Tiny Crush Tuesday: Marcel The Shell With Shoes On

I think everyone knows what it’s like to feel tiny. Maybe, like me, you waited around for a late high school growth spurt, only to find it leaving you at 5’2 (if they invent time travel, please tell my nine-year-old self that she can shelve that copy of Are You There God, It’s Me Margaret for another decade or so, and also that those exercises don’t work). Even if you aren’t physically small, you’ve probably been the least-accomplished person in your grad school classes, or the new guy at work. If you’ve always felt both full-sized and adequate, that’s very nice but you can stop reading and go back to self-actualizing and exceeding expectations and knowing what’s on the top shelf of your cupboard; we’re done here.

Marcel The Shell With Shoes On is a big star – the focus of three YouTube videos and two books –  who knows a thing or two about being tiny. The Marcel videos have garnered millions of YouTube views; the third video, posted yesterday, is edging up on a million hits already. A big factor in his success is that while most of us are not sneaker-wearing mollusks, we all know what it’s like to feel small. I mean, except for those large, successful people who we dismissed in the first paragraph. But that little shell is so self-assured and confident, and doesn’t want anyone to feel sorry that he can’t nibble on cheese without experiencing a cholesterol event, or that his sister Marissa took an ill-fated journey on a balloon.

Sure, Marcel has a few setbacks. He has to deal with the idiots of the sea (shrimps), wishes he had a dog (although lint is a shell’s best friend), and longs for a nickname (don’t we all? I finally got one in college, but it was Smalls, and I tried telling everyone that it was stupid, but I don’t think they could hear me because my tiny voice died out before it floated up to their ears). And he fears his household Bichon, who, like so many Bichons before him, has a distinctive face-smell and only cares about snoozin’ and treats. But Marcel handles everything in a matter-of-fact way, with these little bursts of confidence. It reminds you that moments of tininess are a part of the human experience (and shell experience as well?)  that you can acknowledge without shame, because everyone’s been there. Except those buffoons from paragraph one.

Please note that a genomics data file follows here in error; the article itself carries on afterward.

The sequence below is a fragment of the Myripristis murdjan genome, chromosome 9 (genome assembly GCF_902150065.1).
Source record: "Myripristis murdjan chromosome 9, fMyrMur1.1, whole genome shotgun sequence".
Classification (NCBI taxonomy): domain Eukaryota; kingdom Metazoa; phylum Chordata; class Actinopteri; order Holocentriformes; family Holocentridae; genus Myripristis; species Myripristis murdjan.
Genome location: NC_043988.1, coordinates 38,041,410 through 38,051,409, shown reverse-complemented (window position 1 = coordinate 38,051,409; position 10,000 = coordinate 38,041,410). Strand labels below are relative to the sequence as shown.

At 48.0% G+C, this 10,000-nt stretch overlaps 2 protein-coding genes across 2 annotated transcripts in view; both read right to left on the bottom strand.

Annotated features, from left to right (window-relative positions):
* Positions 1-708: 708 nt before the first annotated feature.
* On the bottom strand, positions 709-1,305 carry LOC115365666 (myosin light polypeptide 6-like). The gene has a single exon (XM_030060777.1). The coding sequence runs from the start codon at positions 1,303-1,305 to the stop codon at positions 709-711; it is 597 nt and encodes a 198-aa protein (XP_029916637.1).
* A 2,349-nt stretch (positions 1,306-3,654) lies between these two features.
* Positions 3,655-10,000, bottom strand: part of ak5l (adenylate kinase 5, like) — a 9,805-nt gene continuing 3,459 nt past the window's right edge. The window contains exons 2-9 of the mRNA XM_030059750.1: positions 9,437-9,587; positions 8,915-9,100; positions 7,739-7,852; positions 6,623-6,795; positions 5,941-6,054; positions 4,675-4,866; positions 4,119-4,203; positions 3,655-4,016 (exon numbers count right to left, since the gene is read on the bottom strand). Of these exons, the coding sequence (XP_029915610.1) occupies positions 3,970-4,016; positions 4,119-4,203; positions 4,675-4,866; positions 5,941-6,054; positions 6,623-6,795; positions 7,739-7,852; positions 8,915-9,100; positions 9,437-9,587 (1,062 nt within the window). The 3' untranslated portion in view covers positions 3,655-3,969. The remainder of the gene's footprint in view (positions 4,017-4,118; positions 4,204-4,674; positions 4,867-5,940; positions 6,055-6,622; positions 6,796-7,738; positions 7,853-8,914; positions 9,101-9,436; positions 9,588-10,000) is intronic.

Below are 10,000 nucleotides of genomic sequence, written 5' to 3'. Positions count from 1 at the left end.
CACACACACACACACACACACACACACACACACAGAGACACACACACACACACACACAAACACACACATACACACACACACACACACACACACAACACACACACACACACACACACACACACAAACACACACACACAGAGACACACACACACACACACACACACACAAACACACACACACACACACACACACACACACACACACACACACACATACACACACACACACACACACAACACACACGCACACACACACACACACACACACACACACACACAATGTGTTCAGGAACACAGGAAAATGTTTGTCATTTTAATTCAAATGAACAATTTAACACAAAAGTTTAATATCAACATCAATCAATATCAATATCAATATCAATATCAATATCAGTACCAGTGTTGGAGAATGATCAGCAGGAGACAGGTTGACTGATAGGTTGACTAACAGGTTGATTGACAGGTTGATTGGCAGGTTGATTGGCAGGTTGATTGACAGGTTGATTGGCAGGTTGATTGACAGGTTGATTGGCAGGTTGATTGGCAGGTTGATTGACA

But while adults feel small some of the time, children feel small all of the time. Do you have children in your family? You can’t buy their love, but you also don’t need to. The three Marcel shorts are free on YouTube. Marcel is my nieces’ and nephews’ favorite thing ever. I know you aren’t supposed to get small children to calm down by sticking them in front of a screen, but frankly they aren’t my children and these videos work better than anything else I’ve tried. Marcel videos have defused so many grumpy kid moments, and garnered me so much Fun Aunt status, that I think I owe Jenny Slate and Dean Fleischer-Camp some kind of Edible Arrangement or cookie bouquet. And for Marcel, a single cherry cordial that he could work his way through over the course of several holiday seasons.

Even better, if you know children or were one once, Marcel is the star of two fantastic children’s books. The first, Marcel The Shell With Shoes On: Things About Me, has the nephew seal of approval: I bought it for Hank’s fourth birthday in July and he’s nearly worn it out. The second, The Most Surprised I’ve Ever Been, hits bookstores today. The first book, at least, is also available as an audiobook if your Marcel voice isn’t up to par. As I start to realize that my favorite childhood books were about self-important jerks like Amy March and creepy church hags like Marilla Cuthbert, it always feels nice when you find picturebooks that both kids and adults can enjoy.

Weirdly specific selling point: Things About Me is hand-lettered in a spidery curlicue script. This means that you get to read the book out loud to kids who are independent readers but haven’t learned cursive yet. After kids learn to read there are fewer and fewer chances to read aloud to them, but it’s good for them. And for you: makes you feel big, makes them feel small, which – Marcel would tell you – isn’t so bad.